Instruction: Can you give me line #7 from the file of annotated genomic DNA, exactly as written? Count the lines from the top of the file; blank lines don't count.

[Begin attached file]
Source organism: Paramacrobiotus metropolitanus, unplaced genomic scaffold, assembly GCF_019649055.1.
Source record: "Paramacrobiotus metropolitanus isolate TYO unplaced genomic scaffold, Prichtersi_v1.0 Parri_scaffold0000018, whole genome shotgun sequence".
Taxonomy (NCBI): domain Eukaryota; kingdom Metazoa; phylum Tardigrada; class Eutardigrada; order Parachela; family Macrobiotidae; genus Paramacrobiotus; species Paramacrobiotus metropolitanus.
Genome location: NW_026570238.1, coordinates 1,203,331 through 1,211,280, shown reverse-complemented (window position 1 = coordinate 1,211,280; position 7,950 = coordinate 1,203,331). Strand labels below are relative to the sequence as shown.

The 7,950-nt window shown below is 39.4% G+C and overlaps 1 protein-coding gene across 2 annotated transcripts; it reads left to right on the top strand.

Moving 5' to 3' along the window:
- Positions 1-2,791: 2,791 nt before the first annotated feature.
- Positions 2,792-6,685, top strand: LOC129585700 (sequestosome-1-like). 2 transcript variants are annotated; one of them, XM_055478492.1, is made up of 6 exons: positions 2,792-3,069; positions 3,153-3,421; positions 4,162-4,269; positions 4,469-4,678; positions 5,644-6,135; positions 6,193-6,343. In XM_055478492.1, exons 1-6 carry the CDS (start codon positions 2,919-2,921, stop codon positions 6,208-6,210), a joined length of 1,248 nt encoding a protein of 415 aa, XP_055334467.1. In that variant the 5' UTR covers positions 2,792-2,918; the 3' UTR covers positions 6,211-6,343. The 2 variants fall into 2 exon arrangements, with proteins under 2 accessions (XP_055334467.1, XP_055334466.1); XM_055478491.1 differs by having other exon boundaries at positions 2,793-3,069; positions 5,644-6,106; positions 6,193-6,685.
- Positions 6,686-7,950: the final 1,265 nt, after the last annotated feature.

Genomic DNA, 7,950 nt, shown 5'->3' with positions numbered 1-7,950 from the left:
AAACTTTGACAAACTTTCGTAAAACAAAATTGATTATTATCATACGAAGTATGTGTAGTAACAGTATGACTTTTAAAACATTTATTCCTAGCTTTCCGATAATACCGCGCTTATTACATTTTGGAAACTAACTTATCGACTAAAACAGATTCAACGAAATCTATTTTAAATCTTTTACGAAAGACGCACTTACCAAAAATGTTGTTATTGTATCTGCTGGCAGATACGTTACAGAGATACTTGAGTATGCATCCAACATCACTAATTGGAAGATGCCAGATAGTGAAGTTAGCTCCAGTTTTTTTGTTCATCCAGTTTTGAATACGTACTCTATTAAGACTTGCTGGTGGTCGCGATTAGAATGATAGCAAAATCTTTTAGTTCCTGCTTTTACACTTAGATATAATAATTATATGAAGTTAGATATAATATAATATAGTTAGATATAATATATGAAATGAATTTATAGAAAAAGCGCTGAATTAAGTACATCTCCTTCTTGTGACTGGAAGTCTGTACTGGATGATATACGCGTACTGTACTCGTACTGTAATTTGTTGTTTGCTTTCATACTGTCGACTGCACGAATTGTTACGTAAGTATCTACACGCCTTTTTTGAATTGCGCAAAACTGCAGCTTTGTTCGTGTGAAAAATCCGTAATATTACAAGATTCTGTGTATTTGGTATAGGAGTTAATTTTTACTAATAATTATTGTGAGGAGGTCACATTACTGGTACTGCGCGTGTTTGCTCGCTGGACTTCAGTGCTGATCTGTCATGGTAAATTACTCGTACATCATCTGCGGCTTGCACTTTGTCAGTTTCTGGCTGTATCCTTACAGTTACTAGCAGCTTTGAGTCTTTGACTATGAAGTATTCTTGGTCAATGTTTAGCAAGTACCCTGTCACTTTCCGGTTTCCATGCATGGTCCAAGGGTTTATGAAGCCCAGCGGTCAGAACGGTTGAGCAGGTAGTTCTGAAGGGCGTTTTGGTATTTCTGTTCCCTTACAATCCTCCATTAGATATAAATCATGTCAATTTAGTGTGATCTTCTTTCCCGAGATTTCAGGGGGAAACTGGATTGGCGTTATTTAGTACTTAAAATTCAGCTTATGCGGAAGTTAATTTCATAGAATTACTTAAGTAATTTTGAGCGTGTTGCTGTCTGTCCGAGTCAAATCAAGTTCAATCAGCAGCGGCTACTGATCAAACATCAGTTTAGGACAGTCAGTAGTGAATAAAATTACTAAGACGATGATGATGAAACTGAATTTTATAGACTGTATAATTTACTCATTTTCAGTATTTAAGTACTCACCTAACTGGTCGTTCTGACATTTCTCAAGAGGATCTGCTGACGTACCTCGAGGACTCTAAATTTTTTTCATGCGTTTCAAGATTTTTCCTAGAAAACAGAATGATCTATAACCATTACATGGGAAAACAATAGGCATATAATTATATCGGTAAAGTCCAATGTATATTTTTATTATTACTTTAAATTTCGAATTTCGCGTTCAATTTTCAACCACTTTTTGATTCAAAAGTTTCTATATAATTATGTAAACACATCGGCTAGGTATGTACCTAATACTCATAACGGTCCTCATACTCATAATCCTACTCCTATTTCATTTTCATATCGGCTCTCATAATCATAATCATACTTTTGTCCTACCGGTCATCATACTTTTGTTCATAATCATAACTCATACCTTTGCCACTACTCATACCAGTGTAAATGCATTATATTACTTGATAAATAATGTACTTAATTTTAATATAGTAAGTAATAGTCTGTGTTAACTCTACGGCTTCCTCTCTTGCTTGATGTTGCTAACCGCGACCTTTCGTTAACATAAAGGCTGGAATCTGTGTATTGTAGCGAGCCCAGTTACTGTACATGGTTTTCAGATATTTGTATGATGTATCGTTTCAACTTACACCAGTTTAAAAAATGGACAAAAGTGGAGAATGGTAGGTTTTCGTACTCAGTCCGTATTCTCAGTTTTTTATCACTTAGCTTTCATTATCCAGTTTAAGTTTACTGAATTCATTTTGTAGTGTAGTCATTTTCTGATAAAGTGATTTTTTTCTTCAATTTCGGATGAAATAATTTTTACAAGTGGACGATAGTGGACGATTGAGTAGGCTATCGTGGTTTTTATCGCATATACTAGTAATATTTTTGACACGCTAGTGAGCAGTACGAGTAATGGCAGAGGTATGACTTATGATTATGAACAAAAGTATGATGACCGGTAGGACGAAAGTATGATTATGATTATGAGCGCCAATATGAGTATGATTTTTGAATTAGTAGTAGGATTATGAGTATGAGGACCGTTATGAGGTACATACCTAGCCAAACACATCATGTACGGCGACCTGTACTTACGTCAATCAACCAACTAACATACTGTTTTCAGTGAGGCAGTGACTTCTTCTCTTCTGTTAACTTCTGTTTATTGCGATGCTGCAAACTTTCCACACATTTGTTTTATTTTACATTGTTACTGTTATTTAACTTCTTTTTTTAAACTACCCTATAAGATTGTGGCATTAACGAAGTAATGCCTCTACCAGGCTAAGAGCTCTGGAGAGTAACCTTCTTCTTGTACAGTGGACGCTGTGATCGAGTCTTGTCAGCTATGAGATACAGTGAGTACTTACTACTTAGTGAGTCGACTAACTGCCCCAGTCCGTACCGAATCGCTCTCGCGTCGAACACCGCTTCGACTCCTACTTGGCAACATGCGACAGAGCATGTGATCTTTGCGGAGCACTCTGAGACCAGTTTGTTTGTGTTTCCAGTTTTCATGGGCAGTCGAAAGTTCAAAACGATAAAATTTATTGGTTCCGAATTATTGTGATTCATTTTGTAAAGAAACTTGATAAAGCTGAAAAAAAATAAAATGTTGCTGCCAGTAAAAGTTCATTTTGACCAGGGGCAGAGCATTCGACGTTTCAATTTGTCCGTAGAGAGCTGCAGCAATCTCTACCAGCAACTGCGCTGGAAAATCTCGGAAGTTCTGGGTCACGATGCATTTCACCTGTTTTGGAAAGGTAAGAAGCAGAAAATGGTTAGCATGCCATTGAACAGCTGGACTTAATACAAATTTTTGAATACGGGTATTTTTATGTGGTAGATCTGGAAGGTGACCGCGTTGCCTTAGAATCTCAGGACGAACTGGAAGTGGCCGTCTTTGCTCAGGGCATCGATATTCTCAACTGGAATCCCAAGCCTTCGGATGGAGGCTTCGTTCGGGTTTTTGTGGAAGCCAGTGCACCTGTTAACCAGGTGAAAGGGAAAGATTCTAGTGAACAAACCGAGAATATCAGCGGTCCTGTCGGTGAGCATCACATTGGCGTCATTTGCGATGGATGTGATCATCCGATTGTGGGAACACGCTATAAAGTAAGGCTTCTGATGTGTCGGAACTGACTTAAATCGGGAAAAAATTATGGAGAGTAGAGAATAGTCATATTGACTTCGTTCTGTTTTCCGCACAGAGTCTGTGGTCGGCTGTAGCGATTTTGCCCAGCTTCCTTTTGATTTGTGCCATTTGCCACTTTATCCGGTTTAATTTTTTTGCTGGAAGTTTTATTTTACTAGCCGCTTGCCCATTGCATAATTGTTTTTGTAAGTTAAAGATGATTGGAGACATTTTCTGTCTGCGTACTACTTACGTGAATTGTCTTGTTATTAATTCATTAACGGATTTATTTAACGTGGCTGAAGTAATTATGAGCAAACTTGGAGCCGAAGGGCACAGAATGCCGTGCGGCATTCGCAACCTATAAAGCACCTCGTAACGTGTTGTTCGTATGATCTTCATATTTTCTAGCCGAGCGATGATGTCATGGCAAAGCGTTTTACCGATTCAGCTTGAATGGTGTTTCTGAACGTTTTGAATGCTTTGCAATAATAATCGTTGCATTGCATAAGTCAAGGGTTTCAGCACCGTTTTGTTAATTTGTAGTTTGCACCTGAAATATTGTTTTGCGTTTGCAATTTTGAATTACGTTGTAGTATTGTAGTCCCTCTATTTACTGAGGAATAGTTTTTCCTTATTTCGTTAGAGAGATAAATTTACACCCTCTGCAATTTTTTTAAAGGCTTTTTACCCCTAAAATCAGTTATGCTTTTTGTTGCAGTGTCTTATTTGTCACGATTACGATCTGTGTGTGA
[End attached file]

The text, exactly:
- Positions 1-2,791: 2,791 nt before the first annotated feature.